A raffle is the “yang” to a camper’s “yin.” Due to a number of factors, some stores don’t allow campers. Thus, high-profile shoes are doled out using a raffle process where it’s left up to chance rather than dedication. Under that process, Javier and Julio could be first in line for a ticket, but end up walking away empty handed. And for stores that do allow campers, they use the threat of a raffle as a means to keep the peace. Any indication of tomfoolery could be curbed with the announcement of a raffle no matter who was involved or how long other people had been sleeping outside.

Steve, 25, knew all about the problems that could arise during a sneaker release. Recalling a camp out for a pair of Jordan Royals at Millennium Shoes on Slauson Avenue and Western Avenue, he remembered seeing a guy get stabbed. “[Things like] Where you from, turned into swings, which turned into punches, which turned into what happened.” Steve was a large personality – far less guarded than the other campers – who freely let his passion for sneakers lead every open and close of his mouth. When the conversation turned to what everyone would grab if their houses were on fire, Steve boisterously belted out, “Forget the dog!”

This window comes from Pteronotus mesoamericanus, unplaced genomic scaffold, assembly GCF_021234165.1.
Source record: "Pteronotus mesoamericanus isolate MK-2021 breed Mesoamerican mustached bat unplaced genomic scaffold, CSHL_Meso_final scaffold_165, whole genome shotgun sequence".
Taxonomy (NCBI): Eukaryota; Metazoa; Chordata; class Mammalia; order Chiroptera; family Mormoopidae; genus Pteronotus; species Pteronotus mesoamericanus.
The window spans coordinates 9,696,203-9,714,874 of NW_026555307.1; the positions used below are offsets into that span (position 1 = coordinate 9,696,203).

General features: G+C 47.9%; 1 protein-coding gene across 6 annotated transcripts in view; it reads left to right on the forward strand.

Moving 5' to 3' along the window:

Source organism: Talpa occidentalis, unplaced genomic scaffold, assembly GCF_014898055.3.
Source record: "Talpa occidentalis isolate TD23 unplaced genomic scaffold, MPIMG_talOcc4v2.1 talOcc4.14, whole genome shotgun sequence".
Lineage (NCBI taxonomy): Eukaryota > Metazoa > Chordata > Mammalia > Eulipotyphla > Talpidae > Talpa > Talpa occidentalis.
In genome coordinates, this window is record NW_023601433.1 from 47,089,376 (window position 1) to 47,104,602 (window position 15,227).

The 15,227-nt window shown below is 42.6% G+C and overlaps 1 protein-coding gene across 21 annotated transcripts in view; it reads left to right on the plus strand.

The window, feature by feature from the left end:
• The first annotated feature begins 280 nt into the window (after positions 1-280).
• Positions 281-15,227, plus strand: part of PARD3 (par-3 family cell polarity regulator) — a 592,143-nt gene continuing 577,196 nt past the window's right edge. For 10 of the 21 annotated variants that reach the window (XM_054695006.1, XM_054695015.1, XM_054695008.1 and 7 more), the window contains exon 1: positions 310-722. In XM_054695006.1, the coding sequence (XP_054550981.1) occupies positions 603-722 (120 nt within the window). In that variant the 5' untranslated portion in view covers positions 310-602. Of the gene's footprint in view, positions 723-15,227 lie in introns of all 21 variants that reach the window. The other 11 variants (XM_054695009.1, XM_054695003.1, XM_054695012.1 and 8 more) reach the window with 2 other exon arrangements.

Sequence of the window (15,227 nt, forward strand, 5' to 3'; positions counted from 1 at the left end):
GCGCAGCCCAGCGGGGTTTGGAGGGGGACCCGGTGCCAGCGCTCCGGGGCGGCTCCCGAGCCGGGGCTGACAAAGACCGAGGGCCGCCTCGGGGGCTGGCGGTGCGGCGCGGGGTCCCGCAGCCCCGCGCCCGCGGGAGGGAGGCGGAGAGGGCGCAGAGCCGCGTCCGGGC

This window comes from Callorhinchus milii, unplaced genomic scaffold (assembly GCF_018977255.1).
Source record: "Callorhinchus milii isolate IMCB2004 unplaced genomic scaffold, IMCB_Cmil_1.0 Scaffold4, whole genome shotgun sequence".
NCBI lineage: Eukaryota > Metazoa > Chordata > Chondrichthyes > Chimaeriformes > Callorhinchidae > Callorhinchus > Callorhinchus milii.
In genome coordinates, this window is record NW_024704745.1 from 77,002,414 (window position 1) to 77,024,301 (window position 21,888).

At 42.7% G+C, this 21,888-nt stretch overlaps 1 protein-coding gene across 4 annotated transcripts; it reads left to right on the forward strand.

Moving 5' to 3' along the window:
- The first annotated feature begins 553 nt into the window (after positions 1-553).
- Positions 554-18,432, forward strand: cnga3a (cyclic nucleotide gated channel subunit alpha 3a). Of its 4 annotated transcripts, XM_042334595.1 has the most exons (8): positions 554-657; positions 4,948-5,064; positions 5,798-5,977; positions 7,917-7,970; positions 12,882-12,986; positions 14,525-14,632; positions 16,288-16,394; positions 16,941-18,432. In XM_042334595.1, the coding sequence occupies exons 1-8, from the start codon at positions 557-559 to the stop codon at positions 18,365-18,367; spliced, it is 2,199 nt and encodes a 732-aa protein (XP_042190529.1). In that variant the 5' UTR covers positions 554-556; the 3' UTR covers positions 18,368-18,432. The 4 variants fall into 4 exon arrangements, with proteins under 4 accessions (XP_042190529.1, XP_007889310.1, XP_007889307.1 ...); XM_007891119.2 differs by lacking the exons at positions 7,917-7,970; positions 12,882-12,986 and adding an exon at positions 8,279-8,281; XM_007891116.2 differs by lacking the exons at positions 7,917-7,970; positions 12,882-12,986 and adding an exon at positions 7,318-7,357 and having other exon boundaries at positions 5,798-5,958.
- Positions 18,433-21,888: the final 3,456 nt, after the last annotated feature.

The day of the release brought renewed energy. There was a finish line. Days were now hours – two to be exact – and everyone I had spoken to had a golden ticket. In this case, a ticket with your size on it guaranteed that you were going to get a pair. Yet, there still seemed to be an uneasiness about the whole thing.

When I caught up with Mario, he was in the same mellow mood he was in when I last saw him. I congratulated him about his perseverance, but he informed me that he had missed out on a ticket.

“How?” I asked.

“I let three people I knew cut in front of me in line.”


“I figured it wouldn’t effect me because I knew their sizes. But they ended up being there for other people and I missed out.”

This was the perfect representation of what it means to be consumed by the sneaker culture. Mario had spent nearly 40 hours on the street for a pair of shoes – poised and in position to get them – only to miss out in the last moment. But there he was, still wanting to be a part of the festivities.

“I’m still happy to see my friends get a pair. I came out here to support, ya’ know.”